Hamsters look tailless. If you’ve never owned or held one you’d be easily forgiven for assuming they don’t have tails at all. But actually they do have a cute little hamster tail on their rear end, and it is the source of one of their biggest problems! Today we are going to get to know the type of tail that hamsters have, find out about the common condition ‘wet tail’, and what you can do to stop your hamster getting sick.
Are Hamsters Good Pets?
Small, soft, and undeniably adorable, hamsters make sweet, docile, and interesting companions for all types of people throughout the world. Of course, hamsters were not always domesticated, and there are plenty of wild hamsters still roaming about in the wilds of Syria, Northern China, Belgium and Greece.
Today these adorable little rodents make wonderful companions for first-time pet owners and have been helping teach responsibility to school-aged children for generations. Hamsters have long been a classroom favorite as well, especially in elementary school rooms where they entertain youngsters by burrowing into their woodchips and running erratically their little exercise wheels for stimulation.
With a lifespan of between two and three years, hamsters can serve as both sweet-natured companions as well as topics of conversation and education for the entire family. One of the most curious things about hamsters, who are members of the rodent family, is that most hamsters don’t have that signature long tail. What gives? Do hamsters have tails? And if they do have tails, what do hamsters use their tails for?
Types Of Hamster
The most common hamsters sold as pets include Syrian hamsters, Dwarf Campbell Russian Hamsters, White Russian Hamsters, and Roborvski Dwarf hamsters. They are all members of the rodent family. However, unlike common rodents like mice or rats, hamsters don’t typically climb or live in trees. Instead, hamsters burrow, spending most of their time below ground.
Closely related to lemmings, mice and voles, there are around 20 species of hamsters throughout the world. While we generally think of hamsters as domesticated pets, these animals are primarily wild. In fact, only about five species of hamsters have become domesticated over the years. Every hamster breed has a tail, but one of them has a longer tail than the others, the Chinese hamster.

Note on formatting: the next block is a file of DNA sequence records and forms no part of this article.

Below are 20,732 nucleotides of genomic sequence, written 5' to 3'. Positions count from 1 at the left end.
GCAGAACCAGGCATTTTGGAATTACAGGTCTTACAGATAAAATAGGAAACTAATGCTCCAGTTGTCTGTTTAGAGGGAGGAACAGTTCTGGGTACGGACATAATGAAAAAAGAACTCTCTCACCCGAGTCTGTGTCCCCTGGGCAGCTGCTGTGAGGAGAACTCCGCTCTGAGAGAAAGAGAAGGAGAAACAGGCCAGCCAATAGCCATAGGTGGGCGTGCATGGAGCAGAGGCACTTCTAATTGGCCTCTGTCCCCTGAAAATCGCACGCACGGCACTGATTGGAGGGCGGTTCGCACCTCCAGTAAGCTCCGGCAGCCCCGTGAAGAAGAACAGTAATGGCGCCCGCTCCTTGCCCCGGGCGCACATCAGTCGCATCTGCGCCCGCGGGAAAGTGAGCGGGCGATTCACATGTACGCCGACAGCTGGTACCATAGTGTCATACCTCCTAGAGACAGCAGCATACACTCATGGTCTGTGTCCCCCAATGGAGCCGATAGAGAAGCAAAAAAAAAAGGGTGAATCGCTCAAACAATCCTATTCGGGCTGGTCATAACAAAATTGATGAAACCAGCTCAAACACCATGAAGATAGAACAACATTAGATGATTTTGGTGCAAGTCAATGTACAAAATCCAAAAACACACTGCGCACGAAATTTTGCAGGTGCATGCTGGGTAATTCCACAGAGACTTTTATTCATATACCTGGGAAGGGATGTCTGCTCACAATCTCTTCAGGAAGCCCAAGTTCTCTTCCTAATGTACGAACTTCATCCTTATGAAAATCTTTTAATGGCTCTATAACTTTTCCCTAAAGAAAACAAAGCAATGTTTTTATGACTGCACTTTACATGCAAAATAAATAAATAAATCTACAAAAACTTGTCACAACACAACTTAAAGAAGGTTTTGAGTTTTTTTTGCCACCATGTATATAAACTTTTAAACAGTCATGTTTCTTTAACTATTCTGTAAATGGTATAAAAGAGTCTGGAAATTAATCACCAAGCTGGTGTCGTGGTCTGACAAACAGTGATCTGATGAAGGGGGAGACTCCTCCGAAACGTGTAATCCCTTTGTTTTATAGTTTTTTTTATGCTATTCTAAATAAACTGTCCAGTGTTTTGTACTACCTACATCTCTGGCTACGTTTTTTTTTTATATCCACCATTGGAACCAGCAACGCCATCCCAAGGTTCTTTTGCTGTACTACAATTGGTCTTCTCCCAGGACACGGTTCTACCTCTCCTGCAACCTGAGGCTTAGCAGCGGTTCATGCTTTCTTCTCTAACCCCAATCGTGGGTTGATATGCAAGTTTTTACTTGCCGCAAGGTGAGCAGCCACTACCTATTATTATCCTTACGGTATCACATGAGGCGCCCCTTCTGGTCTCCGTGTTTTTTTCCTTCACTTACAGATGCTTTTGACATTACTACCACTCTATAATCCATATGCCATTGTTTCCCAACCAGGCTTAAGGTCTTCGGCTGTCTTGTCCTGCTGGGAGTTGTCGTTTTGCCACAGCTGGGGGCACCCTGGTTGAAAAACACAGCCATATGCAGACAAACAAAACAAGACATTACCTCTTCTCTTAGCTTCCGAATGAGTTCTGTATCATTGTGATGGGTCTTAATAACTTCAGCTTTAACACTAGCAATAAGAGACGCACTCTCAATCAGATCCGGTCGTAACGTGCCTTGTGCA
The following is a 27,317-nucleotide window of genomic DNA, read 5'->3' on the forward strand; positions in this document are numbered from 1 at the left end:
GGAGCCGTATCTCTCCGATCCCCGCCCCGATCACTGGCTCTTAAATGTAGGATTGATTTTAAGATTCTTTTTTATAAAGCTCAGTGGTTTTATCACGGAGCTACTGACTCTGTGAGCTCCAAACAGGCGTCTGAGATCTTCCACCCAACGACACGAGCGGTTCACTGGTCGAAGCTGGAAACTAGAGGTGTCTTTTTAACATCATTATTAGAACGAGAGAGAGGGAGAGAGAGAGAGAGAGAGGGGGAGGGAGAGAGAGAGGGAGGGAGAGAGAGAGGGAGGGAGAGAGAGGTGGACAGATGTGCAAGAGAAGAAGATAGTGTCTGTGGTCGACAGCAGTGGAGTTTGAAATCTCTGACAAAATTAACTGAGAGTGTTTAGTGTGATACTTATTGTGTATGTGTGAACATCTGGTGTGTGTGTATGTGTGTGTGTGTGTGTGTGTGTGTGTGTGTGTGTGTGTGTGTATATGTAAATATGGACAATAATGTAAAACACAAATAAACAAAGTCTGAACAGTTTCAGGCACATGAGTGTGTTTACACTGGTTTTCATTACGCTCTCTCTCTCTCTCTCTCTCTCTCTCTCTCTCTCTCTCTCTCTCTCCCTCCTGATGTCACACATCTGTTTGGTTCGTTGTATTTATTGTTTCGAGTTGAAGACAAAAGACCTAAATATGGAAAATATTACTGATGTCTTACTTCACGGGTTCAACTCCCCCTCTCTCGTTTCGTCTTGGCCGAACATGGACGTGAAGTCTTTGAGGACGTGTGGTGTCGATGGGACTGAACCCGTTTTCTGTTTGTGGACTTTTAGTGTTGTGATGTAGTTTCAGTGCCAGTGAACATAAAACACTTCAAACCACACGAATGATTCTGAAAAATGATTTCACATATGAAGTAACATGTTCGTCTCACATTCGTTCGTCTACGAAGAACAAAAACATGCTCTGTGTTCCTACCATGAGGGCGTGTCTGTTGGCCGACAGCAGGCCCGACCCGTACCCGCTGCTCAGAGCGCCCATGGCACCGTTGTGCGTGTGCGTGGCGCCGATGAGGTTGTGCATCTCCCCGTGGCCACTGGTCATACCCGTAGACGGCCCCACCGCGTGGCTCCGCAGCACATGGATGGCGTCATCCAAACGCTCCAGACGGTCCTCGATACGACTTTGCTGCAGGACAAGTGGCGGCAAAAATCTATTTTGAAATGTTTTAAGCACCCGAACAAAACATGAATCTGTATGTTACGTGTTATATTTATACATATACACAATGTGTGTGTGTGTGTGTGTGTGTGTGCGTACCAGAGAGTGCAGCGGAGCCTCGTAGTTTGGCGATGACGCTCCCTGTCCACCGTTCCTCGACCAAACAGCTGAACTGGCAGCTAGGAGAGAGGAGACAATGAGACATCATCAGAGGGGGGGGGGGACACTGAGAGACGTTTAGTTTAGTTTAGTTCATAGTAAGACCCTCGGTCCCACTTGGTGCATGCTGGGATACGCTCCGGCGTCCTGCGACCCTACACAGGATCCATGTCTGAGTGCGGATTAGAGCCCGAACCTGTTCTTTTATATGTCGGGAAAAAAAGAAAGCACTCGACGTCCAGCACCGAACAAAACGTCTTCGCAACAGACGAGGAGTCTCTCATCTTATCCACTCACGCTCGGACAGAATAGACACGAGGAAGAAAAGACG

Hamsters also have a short lifespan of just two to three years. And a common health issue hamsters can suffer from is known as wet tail. But if a hamster suffers from wet tail, doesn’t that mean that a hamster would have to have a tail?
Do Hamsters Have Tails?
Yes! Like most rodents, hamsters do indeed have tails. However, unlike many rodents, hamsters don’t rely on their tails for balance when climbing.
What Are Hamster Tails Used For?
Hamsters are ground-dwelling creatures, and their tails are generally designed to stay out of their way when digging and burrowing. Of course, hamsters can use their tails for a variety of other tasks. Hamsters use their tails for communicating and protection of their sensitive bottom.
Female hamsters are also known to raise their tails around male hamsters when they are ready to mate. Your hamster’s tail is an extension of your hamster’s spine. For this reason, it’s important to be gentle with your hamster’s tail. Never pick your hamster up by her tail or attempt to clip or trim her tail, as this could be deadly for the animal.
How Long Can A Hamster’s Tail Be?
For most hamsters, their tail is a small stub that is often no longer than a grain of rice. However, one species of hamster does have a long tail. This species of hamster is the Chinese Hamster, also known as the Chinese Dwarf Hamster, who has the longest tail out of all the Hamster species.